• Many are deprecated, or worse, abandoned
  • Much of the local development is kept local, and not accessible to others for reuse or enhancement
  • There is a high degree of redundancy among development efforts, due to lack of visibility, lack of understanding, or lack of an effective collaborative framework for code exchange or coordinated development
  • Many of the tools are not interoperable with each other due to differences in approach in policy, data models or workflows (sometimes intentional, many times not)
  • Many of the big tools which serve as mainstays for the community (e.g., Heritrix for crawling, Open Wayback for replay) are large, monolithic, complex pieces of software that have multiple forks and less-than-optimal documentation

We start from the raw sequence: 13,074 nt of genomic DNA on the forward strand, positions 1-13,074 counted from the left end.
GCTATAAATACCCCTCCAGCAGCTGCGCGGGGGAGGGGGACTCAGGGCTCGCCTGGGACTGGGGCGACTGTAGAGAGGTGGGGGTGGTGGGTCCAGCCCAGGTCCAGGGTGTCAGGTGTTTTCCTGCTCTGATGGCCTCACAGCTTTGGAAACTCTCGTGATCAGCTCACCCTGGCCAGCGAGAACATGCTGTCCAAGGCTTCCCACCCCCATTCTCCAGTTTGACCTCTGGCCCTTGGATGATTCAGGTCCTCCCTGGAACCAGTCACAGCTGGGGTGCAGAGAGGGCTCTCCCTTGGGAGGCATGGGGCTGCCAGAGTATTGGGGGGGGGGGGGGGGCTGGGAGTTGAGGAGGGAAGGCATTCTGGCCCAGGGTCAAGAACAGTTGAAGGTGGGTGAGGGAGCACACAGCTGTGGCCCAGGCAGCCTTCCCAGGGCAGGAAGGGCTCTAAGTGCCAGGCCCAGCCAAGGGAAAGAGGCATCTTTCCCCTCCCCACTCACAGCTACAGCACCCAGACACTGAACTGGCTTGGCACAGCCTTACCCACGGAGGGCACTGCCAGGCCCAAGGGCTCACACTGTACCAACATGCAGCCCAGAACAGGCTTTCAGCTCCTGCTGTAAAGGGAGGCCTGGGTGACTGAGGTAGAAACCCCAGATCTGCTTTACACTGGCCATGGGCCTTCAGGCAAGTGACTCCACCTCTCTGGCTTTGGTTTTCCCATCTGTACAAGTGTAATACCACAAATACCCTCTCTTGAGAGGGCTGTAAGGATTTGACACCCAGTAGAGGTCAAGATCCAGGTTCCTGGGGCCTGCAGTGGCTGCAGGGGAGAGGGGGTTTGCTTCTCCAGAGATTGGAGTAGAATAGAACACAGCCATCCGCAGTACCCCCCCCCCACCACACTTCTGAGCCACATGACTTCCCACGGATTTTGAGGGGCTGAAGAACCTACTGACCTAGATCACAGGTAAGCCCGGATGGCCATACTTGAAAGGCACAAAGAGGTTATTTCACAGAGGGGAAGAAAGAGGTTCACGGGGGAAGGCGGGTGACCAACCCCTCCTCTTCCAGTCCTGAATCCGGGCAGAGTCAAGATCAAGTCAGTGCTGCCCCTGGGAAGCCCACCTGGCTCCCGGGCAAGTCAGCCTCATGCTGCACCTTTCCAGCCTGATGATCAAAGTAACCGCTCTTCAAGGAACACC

Given all this, one wonders if IIPC members really believe that coordinated tool development is important; perhaps instead it’s better to let a thousand flowers bloom? The answer to this last question was, refreshingly, a resounding NO. When discussed among members at Reykjavik, support for tools development as a top priority was unanimous, and enthusiastic. The world of the Web and web archiving is vast, yet the number of participants relatively small; the more we can foster a rich (and interoperable) tool environment, the more everyone can benefit in any part of the web archiving chain. Many members in fact said they joined IIPC expressly because they sought a collaboratively defined and community-supported set of tools to support their institutional programs.